I watched the Chronicles of Narnia movies when I was younger, but I never bothered reading the books. As the years passed, and as I delved deeper into fantasy, I knew that I needed to read the Chronicles of Narnia books, but I continued to put it off. I will procrastinate no longer! The series consists of seven books of which I am on the fourth. There are two orders in which the books can be read: publication order or chronological order. I decided to go with publication order. I will list both orders here:
1. The Lion, the Witch and the Wardrobe (1950)
2. Prince Caspian: The Return to Narnia (1951)
3. The Voyage of the Dawn Treader (1952)
4. The Silver Chair (1953)
5. The Horse and His Boy (1954)
6. The Magician’s Nephew (1955)
7. The Last Battle (1956)
1. The Magician’s Nephew
2. The Lion, the Witch and the Wardrobe
3. The Horse and His Boy
4. Prince Caspian: The Return to Narnia
5. The Voyage of the Dawn Treader
6. The Silver Chair
7. The Last Battle
Why did I chose publication order? Well simply because The Lion, the Witch and the Wardrobewas the first book to be released, the first movie I watched, and it just felt right starting with the most famous of the books. I am currently reading The Silver Chair, and enjoying it immensely.
These books are best described as children’s books. I was surprised when I began reading them to find how short they are. A single installment can be read in just a few hours. The ideas behind each book’s plot are magical and deeply based in religious beliefs. C.S. Lewis was a Christian who wove biblical ideas into his writing. The most obvious of these was in the first book when Aslan (the lion) was forced to sacrifice himself for Edmond’s bad behavior. That act drew parallels with Christ dying on the cross. I was rather impressed that Lewis was able to weave these ideas so fluidly into the stories. My favorite line from the first book (and all the books so far) was this: “Rise up, Sir Peter Wolf’s-Bane. And whatever happens, never forget to wipe your sword.” Peter had just killed a wicked wolf who worked for the White Witch, earning the title of Wolf’s Bane.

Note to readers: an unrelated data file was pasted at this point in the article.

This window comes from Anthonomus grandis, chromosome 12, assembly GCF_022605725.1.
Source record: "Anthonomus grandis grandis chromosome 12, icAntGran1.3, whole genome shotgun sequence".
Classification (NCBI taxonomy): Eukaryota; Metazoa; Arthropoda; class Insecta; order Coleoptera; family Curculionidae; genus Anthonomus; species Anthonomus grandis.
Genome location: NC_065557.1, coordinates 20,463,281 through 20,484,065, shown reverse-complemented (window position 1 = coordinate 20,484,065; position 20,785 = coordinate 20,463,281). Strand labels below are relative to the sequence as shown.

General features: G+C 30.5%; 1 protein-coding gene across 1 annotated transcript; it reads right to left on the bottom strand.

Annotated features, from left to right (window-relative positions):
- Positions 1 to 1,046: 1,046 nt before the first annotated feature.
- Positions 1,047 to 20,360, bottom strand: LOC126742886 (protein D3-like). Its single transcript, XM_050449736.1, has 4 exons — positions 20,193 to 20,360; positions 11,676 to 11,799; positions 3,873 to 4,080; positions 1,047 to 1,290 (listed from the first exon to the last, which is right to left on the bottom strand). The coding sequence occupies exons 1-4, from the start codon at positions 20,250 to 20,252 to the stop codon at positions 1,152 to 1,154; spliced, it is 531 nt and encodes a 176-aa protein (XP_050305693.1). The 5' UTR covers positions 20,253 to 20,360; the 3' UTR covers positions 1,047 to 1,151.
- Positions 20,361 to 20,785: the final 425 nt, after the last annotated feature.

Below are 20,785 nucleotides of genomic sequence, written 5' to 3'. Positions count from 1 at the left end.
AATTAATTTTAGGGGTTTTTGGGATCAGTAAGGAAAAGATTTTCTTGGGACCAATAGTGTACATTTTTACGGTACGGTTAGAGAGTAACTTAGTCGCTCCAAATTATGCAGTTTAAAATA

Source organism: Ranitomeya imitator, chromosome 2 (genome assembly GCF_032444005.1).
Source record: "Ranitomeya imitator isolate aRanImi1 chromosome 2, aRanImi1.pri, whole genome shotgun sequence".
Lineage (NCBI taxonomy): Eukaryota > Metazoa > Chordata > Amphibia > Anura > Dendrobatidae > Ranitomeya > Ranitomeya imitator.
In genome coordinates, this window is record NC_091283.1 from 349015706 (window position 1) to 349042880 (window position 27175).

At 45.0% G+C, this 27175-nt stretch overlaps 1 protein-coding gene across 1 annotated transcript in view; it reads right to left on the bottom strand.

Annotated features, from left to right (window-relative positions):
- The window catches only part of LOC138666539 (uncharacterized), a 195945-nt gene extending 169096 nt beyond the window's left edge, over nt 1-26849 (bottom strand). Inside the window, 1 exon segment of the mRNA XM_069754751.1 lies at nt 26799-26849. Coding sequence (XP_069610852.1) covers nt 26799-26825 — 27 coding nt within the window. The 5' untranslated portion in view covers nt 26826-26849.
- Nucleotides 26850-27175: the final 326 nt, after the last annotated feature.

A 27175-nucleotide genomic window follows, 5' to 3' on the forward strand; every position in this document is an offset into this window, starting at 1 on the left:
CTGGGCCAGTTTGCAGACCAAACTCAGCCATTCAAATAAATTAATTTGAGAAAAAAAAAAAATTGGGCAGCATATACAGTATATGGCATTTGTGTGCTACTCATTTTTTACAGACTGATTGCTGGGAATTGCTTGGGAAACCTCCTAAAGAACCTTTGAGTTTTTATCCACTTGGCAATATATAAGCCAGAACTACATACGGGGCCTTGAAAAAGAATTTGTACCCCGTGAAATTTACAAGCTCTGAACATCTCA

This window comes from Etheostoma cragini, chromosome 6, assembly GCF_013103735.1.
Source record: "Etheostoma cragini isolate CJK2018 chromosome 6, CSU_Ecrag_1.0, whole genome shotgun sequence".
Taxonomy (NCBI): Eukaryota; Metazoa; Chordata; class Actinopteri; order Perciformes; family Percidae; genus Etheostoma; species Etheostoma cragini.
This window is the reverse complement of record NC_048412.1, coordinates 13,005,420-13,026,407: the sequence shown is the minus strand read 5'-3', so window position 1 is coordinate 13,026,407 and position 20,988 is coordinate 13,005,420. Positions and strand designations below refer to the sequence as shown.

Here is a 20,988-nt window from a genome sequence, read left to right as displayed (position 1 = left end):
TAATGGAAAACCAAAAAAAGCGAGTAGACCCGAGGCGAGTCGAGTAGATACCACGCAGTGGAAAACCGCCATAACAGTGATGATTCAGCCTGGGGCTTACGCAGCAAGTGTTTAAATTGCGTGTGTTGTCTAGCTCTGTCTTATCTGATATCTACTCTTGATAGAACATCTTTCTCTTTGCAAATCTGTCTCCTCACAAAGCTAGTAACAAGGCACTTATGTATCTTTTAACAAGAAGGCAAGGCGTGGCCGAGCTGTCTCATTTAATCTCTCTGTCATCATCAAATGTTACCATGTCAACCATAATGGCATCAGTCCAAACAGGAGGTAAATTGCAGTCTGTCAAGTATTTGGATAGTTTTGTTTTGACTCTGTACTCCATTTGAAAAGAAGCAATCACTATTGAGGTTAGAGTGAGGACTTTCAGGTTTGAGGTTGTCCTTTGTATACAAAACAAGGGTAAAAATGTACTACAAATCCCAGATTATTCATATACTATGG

In all honesty, I found myself a bit disappointed with each of the books so far (even though I am still enjoying them). While the content is great, I must remind myself that these are written as children’s stories. This means that the writing is not highly detailed, and the events move quickly. The conflicts are simple. I think the main issue is that the books were so hyped up, that they fell short for me. I also did not find anything particularly prosy or impressive about Lewis’s writing. His word formation, sentence construction, paragraph building, and all other aspects of his writing did not strike me with the same awe that someone like Tolkien does. I suppose that may be a personal taste issue.
One of my favorite aspects of this series is the manner in which the children find themselves in Narnia in each installment. The doorway/pathway leading into the other world is different every time. And each time there is a degree of magic taking place to move the children from one world to the other. I also like the aspects of time itself. Time moves differently in Narnia than it does in our world. That left me intrigued. It also gave me ideas for my own Dragonwall series, which also has a magical portal aspect to it.